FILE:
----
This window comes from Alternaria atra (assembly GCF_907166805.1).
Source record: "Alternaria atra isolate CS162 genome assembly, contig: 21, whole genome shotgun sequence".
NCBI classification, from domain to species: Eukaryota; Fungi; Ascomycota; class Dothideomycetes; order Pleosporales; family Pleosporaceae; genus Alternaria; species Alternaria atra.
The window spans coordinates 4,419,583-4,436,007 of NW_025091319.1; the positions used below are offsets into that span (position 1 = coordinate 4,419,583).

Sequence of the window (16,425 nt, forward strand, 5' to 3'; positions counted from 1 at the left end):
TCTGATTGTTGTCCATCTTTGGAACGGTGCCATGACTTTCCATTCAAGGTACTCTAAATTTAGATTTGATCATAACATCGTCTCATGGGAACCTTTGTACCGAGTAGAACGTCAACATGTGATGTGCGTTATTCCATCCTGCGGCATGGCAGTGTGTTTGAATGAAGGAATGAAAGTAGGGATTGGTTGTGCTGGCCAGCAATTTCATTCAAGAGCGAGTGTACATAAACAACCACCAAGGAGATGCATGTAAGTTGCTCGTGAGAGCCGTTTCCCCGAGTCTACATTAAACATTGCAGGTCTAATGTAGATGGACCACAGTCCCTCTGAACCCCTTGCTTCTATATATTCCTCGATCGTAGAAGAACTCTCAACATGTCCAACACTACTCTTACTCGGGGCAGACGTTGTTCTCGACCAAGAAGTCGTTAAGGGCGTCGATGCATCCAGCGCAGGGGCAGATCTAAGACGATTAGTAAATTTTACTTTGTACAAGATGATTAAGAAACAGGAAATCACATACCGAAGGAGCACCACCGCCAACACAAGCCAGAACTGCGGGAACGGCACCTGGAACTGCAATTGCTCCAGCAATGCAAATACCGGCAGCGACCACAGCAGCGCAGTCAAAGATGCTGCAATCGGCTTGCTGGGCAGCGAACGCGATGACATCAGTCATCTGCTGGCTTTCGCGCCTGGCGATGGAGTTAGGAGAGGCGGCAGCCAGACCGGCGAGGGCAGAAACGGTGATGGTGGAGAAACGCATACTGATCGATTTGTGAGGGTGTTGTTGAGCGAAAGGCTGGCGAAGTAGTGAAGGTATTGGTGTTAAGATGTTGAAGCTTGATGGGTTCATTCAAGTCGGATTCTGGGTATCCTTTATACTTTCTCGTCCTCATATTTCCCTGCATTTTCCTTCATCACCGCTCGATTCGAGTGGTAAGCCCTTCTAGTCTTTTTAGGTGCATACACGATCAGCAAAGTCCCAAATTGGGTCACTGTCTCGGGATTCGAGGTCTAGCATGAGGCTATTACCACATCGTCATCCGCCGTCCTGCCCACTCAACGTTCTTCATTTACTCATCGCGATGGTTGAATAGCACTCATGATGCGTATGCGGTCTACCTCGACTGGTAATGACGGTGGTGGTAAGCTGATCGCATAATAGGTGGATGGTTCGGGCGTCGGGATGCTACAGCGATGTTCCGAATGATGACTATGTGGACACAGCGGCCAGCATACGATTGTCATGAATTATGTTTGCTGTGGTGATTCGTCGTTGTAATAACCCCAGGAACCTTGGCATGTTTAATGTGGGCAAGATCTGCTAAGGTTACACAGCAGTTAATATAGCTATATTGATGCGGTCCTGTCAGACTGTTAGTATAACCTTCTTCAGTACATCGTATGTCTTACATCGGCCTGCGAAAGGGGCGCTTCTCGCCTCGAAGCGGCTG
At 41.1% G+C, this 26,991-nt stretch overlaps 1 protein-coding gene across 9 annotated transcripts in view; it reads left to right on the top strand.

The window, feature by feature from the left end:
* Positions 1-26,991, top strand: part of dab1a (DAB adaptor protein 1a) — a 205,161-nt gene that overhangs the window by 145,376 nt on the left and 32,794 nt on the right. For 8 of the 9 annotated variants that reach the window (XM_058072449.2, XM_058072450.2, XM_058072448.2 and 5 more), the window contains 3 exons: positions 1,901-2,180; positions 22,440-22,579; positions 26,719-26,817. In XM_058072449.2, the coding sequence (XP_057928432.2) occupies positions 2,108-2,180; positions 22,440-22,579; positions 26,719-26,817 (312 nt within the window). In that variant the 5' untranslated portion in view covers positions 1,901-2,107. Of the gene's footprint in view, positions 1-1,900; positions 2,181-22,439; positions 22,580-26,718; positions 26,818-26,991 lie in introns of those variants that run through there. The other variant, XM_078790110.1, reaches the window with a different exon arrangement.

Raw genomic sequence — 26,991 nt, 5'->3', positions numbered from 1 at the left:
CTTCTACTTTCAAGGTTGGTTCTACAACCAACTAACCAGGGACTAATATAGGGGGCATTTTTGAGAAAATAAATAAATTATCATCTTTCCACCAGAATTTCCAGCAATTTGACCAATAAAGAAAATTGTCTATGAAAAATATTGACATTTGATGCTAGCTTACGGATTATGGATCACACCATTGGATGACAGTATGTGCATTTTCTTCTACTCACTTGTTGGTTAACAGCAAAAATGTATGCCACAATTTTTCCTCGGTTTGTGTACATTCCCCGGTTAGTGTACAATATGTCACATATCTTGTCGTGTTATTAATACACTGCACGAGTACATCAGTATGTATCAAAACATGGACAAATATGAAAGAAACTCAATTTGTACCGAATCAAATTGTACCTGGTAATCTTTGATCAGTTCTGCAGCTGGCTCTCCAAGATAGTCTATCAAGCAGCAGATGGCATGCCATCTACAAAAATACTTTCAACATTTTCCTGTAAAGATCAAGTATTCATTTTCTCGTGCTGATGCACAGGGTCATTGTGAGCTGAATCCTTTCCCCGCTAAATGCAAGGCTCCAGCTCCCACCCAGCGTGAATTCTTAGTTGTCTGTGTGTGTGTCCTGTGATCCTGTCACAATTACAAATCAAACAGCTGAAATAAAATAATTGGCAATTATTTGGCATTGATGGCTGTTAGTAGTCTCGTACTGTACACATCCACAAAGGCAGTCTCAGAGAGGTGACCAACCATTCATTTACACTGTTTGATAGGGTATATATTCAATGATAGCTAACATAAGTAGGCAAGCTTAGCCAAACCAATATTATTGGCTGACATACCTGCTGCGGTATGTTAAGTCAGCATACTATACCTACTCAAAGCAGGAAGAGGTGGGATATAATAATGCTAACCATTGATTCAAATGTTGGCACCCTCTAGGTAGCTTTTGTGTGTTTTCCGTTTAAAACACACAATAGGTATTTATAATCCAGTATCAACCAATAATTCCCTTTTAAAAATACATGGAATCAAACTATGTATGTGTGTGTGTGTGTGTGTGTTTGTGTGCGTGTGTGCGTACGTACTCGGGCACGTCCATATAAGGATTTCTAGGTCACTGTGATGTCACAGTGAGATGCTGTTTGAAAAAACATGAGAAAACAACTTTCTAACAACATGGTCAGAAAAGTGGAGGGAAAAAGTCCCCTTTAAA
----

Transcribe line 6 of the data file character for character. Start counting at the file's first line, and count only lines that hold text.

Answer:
TCTGATTGTTGTCCATCTTTGGAACGGTGCCATGACTTTCCATTCAAGGTACTCTAAATTTAGATTTGATCATAACATCGTCTCATGGGAACCTTTGTACCGAGTAGAACGTCAACATGTGATGTGCGTTATTCCATCCTGCGGCATGGCAGTGTGTTTGAATGAAGGAATGAAAGTAGGGATTGGTTGTGCTGGCCAGCAATTTCATTCAAGAGCGAGTGTACATAAACAACCACCAAGGAGATGCATGTAAGTTGCTCGTGAGAGCCGTTTCCCCGAGTCTACATTAAACATTGCAGGTCTAATGTAGATGGACCACAGTCCCTCTGAACCCCTTGCTTCTATATATTCCTCGATCGTAGAAGAACTCTCAACATGTCCAACACTACTCTTACTCGGGGCAGACGTTGTTCTCGACCAAGAAGTCGTTAAGGGCGTCGATGCATCCAGCGCAGGGGCAGATCTAAGACGATTAGTAAATTTTACTTTGTACAAGATGATTAAGAAACAGGAAATCACATACCGAAGGAGCACCACCGCCAACACAAGCCAGAACTGCGGGAACGGCACCTGGAACTGCAATTGCTCCAGCAATGCAAATACCGGCAGCGACCACAGCAGCGCAGTCAAAGATGCTGCAATCGGCTTGCTGGGCAGCGAACGCGATGACATCAGTCATCTGCTGGCTTTCGCGCCTGGCGATGGAGTTAGGAGAGGCGGCAGCCAGACCGGCGAGGGCAGAAACGGTGATGGTGGAGAAACGCATACTGATCGATTTGTGAGGGTGTTGTTGAGCGAAAGGCTGGCGAAGTAGTGAAGGTATTGGTGTTAAGATGTTGAAGCTTGATGGGTTCATTCAAGTCGGATTCTGGGTATCCTTTATACTTTCTCGTCCTCATATTTCCCTGCATTTTCCTTCATCACCGCTCGATTCGAGTGGTAAGCCCTTCTAGTCTTTTTAGGTGCATACACGATCAGCAAAGTCCCAAATTGGGTCACTGTCTCGGGATTCGAGGTCTAGCATGAGGCTATTACCACATCGTCATCCGCCGTCCTGCCCACTCAACGTTCTTCATTTACTCATCGCGATGGTTGAATAGCACTCATGATGCGTATGCGGTCTACCTCGACTGGTAATGACGGTGGTGGTAAGCTGATCGCATAATAGGTGGATGGTTCGGGCGTCGGGATGCTACAGCGATGTTCCGAATGATGACTATGTGGACACAGCGGCCAGCATACGATTGTCATGAATTATGTTTGCTGTGGTGATTCGTCGTTGTAATAACCCCAGGAACCTTGGCATGTTTAATGTGGGCAAGATCTGCTAAGGTTACACAGCAGTTAATATAGCTATATTGATGCGGTCCTGTCAGACTGTTAGTATAACCTTCTTCAGTACATCGTATGTCTTACATCGGCCTGCGAAAGGGGCGCTTCTCGCCTCGAAGCGGCTG